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"A Fog of Journalism"

Three by Chesterton II

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Londoners live in a fog of journalism, out of which there looms from time to time a figure, who strikes certain spectral attitudes, and then vanishes in the fog and is forgotten. Not many years ago we saw start out of the mist, like the pale face of a fiend, the face of a traitor. He was reeling and ragged as if torn by patriot mobs; a golf-club was broken in his hand; as if it had been broken across his head, when he was expelled for treason from his club of fashionable golfers. He had been detected in a dastardly effort to escape to Stockholm and make a treacherous peace, and was only frustrated by the gallantry of our British tars. He was the wildest ruffian of the I.L.P. and wore a red tie, which had certainly been sent to him secretly from Moscow. Well, this person, after throwing himself into a few bodily postures expressive of moral baseness and political perfidy, vanished in the fog and was never seen again. This was the infamous James Ramsay MacDonald, of atrocious memory. Only, as it happens there has been a slight lapse in the memory. The crowd waiting in the fog, however, has had other diversions. There even burst upon it just recently a beautiful and ennobling vision: a stately and handsome presence, clad almost entirely in Union Jacks, with a few patches of tartan, and wearing the ancient Civic Crown; ob cives servatos: the Saviour of the State. For this being was indeed that noble statesman who became the head of the National Government, sacrificing Party to Patriotism, and triumphantly routing the traitor Henderson. This was the heroic James Ramsay MacDonald, of immortal memory, so long as he is remembered. There had once been another person called Henderson who had been a Patriot; when the other person called MacDonald was a Traitor; but neither of these persons could possibly be remembered. Perhaps it is quite right that they should none of them be remembered; for none of them ever really existed at all. There never was any traitor named MacDonald who betrayed his country to its enemies, any more than there ever was any patriot called MacDonald who preferred his country to his party. All these shadows in the shadow-pantomime of London politics have no reference to the respectable, rather vain, very serious, self-respecting "Scotsman on the make" who has risen in the profession of politics rather less scandalously than most. That is what I mean by the London fog....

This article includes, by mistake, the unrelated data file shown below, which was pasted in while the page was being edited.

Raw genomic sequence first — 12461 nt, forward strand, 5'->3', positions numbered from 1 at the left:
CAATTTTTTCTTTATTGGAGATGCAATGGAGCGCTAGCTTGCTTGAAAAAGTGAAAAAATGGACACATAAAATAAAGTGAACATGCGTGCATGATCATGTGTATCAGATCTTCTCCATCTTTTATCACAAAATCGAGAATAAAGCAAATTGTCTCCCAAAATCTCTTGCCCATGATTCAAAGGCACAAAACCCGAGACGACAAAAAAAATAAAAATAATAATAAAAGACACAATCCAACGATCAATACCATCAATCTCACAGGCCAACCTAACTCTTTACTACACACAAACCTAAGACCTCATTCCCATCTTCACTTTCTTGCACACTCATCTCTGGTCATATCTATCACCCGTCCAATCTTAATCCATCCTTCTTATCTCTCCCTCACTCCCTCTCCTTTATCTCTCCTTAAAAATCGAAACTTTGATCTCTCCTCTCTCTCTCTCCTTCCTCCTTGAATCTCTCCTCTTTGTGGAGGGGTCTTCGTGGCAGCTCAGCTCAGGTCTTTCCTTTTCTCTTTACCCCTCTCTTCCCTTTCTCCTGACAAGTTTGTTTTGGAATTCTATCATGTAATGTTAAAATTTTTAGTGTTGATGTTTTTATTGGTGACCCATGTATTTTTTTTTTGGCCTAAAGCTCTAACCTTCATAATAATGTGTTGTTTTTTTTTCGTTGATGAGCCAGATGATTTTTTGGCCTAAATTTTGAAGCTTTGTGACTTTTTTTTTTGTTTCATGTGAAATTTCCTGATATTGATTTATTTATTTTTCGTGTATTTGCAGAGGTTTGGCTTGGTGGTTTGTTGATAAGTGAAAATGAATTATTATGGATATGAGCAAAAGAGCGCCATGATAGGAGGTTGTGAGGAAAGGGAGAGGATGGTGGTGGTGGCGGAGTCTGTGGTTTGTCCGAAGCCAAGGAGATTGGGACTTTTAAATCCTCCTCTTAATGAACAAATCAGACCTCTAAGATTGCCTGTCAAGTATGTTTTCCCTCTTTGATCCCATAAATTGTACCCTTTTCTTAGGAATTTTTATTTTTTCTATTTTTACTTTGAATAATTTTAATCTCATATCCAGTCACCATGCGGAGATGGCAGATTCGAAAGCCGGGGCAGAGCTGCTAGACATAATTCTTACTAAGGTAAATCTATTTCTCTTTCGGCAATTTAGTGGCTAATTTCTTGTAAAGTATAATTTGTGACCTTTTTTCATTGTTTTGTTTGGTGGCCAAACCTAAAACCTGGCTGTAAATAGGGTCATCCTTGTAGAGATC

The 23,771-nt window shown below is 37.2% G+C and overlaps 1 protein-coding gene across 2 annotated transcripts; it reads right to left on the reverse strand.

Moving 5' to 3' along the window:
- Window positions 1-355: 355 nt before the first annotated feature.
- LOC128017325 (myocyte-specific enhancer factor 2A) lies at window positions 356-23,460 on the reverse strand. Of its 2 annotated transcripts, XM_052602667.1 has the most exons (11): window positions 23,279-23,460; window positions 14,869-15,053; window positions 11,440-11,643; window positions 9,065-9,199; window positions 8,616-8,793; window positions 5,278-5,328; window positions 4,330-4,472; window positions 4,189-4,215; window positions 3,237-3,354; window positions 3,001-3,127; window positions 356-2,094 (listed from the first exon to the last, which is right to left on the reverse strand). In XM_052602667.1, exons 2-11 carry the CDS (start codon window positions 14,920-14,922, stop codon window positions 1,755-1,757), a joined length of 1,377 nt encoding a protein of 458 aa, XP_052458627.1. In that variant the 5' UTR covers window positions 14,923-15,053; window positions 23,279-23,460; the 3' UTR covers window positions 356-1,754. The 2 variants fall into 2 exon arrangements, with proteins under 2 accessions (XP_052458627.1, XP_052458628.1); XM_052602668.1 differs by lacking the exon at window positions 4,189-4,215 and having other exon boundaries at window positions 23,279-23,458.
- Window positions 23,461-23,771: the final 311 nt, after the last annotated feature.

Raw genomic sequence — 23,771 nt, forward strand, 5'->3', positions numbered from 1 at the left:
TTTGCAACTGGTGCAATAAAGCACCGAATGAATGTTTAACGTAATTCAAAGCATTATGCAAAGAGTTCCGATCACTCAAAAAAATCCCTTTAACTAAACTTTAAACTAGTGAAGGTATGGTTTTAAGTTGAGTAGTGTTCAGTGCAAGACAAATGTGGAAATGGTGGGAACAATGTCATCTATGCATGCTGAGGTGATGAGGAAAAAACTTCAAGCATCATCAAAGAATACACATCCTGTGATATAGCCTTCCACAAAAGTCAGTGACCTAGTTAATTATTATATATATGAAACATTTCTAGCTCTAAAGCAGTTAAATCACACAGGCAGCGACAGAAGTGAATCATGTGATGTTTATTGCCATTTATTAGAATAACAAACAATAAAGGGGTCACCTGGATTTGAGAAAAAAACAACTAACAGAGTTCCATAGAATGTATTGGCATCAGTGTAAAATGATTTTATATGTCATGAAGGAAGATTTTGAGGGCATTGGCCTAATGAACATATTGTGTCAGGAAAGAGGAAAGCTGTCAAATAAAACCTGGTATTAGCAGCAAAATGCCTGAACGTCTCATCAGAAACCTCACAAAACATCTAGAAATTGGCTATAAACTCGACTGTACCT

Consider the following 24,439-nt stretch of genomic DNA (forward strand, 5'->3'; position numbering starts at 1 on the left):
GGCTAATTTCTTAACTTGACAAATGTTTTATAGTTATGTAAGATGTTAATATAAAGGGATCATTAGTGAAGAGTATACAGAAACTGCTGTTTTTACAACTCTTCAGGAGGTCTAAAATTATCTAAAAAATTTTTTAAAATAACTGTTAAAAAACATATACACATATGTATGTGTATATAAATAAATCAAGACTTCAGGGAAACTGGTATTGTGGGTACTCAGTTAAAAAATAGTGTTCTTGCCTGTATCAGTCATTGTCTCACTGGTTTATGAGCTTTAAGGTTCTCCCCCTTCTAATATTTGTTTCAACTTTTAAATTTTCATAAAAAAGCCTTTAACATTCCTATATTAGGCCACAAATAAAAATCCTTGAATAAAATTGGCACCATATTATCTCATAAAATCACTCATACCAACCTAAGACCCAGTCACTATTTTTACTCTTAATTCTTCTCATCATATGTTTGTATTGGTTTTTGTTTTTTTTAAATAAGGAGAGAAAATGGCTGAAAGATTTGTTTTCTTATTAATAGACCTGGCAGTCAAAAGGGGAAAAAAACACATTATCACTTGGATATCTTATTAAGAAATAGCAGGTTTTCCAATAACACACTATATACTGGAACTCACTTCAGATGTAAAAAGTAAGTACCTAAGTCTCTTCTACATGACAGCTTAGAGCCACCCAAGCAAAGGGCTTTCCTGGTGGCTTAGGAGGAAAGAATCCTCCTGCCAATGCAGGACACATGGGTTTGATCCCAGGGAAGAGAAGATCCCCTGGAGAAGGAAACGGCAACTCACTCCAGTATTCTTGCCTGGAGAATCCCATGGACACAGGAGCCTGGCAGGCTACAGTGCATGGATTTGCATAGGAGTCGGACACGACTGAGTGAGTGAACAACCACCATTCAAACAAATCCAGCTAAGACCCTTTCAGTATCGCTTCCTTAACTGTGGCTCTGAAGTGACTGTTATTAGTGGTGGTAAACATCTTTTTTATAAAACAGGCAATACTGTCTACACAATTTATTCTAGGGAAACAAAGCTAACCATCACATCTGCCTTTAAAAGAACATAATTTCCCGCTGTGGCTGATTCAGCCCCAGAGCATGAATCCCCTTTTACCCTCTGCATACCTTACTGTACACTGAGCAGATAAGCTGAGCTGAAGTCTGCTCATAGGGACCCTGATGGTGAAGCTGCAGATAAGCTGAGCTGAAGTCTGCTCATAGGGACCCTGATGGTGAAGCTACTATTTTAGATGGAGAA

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From "Back in the Fog" in The Well and the Shallows (1935), The Collected Works of G. K. Chesterton, Volume III, pp. 455f.

Substitute "Washington" for "London", and some current names for those of Chesterton's contemporaries, and... well... you get the idea. :-)

Lane Core Jr. CIW P — Sun. 05/14/06 12:18:59 PM
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